Full Text Available Androgenic pathway plays a pivotal role in the development of benign and malignant prostate tumors. Most of the prostate neoplasms are hormone-dependent at the time of diagnosis. Therapeutic interventions aimed at reducing the level of testosterone in the blood allow to stop progression of the disease. But over time, the tumor almost inevitably starts to progress, moving in the castration-resistant state (CRPC, representing a serious problem of oncourology. In recent years, the possibility of CRRPC therapy increased significantly – there was developed a number of new drugs that effectively inhibit the development of castration-resistant tumors and significantly push back the start of chemotherapy. This review describes the major drug targets and mechanisms of action of abiraterone, enzalutamide, galeterone, VT-464 and other approved and promising CRPC therapies.

  7. Nuclear medicine therapy

    CERN Document Server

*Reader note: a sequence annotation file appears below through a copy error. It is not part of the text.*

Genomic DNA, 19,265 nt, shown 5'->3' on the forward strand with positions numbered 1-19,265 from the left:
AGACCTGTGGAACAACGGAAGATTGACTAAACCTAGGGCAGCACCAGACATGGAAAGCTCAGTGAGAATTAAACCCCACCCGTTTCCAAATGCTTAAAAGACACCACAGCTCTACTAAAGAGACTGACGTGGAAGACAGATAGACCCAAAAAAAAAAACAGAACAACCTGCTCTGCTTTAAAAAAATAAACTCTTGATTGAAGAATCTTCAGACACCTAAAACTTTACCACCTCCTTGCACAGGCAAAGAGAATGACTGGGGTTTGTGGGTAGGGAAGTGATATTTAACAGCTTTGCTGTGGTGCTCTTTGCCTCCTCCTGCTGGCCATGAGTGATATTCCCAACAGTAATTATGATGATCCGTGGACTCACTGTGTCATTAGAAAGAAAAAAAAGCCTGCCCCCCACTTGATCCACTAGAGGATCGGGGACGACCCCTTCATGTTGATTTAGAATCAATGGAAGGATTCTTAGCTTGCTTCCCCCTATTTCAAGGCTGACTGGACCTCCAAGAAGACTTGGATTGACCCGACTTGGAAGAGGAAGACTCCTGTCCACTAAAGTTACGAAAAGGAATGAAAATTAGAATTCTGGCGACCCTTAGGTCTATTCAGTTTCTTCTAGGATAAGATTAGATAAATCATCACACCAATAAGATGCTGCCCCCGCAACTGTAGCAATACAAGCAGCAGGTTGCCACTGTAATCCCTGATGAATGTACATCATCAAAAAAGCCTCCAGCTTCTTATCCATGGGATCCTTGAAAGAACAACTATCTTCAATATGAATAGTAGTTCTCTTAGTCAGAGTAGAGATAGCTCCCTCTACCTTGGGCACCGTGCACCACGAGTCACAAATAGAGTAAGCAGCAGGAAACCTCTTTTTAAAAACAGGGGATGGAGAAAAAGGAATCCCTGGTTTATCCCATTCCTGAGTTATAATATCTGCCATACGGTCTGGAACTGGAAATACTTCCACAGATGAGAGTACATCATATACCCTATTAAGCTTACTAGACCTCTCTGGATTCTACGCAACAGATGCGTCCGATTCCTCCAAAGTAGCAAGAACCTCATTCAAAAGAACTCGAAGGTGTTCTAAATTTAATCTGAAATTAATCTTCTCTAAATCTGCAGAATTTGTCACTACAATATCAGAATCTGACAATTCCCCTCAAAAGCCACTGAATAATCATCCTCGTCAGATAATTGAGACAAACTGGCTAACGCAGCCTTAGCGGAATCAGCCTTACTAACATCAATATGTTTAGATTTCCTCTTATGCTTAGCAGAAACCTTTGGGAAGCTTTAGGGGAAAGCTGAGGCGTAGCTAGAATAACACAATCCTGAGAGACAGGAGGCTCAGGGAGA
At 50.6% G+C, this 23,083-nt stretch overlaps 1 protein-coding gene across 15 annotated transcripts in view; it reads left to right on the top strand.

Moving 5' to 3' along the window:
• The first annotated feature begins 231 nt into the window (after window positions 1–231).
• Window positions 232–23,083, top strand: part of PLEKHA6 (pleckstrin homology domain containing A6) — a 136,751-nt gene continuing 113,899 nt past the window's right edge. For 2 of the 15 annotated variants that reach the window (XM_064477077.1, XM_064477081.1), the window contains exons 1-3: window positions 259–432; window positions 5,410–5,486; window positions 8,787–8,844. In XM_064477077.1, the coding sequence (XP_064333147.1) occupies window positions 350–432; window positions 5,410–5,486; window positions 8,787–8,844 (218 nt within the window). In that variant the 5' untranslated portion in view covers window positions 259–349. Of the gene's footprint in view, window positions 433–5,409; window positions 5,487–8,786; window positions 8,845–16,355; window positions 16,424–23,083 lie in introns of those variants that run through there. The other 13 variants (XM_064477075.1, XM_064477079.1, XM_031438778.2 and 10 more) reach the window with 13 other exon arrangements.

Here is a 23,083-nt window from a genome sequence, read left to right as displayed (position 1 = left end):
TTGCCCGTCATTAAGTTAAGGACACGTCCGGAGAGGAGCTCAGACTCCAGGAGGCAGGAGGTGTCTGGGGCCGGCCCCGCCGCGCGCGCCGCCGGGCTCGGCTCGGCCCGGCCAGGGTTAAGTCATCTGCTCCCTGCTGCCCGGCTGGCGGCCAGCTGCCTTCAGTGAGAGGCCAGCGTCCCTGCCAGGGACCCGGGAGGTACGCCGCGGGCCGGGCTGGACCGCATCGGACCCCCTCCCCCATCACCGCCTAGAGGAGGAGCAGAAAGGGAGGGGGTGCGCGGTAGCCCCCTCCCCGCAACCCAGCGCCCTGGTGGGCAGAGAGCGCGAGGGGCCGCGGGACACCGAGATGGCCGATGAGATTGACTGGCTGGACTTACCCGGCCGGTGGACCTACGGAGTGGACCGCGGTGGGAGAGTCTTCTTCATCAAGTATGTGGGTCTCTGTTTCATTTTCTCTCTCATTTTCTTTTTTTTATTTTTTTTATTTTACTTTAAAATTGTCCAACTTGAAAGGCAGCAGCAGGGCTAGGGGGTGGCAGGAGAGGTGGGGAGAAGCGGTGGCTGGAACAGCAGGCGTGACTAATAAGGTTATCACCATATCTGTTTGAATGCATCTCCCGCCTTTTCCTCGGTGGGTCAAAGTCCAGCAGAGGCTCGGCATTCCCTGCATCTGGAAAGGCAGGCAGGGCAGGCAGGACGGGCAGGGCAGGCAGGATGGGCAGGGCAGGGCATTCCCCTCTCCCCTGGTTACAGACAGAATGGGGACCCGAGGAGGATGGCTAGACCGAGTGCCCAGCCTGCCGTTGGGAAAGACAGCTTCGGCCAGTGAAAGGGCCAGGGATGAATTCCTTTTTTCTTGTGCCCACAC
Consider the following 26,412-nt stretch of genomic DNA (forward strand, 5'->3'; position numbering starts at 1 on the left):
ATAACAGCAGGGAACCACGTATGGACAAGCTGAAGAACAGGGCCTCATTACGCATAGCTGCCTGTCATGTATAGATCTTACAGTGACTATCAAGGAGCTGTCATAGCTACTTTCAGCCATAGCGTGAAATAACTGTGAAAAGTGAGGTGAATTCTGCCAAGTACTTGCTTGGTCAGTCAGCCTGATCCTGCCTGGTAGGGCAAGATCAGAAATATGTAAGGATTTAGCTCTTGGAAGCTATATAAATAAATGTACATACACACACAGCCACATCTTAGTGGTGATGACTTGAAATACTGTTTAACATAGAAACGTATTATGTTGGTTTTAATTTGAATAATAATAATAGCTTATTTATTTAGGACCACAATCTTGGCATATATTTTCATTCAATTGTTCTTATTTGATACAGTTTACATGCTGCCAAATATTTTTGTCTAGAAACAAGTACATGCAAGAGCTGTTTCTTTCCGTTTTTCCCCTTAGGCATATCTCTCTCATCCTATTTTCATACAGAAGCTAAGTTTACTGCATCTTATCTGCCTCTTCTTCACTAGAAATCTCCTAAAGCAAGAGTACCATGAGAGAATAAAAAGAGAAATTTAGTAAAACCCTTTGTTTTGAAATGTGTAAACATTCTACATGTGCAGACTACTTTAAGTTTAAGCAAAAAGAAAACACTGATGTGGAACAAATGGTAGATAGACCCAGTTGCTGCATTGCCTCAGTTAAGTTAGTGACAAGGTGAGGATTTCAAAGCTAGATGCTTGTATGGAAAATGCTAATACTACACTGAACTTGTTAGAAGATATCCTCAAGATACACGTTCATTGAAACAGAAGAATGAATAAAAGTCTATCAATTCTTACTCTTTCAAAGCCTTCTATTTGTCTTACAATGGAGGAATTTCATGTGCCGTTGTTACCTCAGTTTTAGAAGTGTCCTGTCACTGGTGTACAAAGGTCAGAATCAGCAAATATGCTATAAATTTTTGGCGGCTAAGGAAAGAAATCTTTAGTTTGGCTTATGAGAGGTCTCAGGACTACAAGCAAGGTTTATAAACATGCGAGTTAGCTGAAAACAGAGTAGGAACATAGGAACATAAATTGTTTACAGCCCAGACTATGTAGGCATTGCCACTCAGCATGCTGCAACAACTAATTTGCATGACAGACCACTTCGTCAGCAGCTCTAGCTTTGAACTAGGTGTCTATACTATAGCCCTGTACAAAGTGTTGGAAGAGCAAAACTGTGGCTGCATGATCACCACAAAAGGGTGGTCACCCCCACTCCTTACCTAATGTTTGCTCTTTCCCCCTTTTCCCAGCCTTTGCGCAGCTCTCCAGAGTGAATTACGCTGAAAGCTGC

Eary, Janet F

    2013-01-01

    One in three of the 30 million Americans who are hospitalized are diagnosed or treated with nuclear medicine techniques. This text provides a succinct overview and detailed set of procedures and considerations for patient therapy with unsealed radioactivity sources.  Serving as a complete literature reference for therapy with radiopharmaceuticals currently utilized in practice, this source covers the role of the physician in radionuclide therapy, and essential procedures and protocols required by health care personnel.

  8. Electroconvulsive therapy revisited.

    Science.gov (United States)

    Atkinson, S D; Smith, C; Smith, E M; Miller, J M

    1991-05-01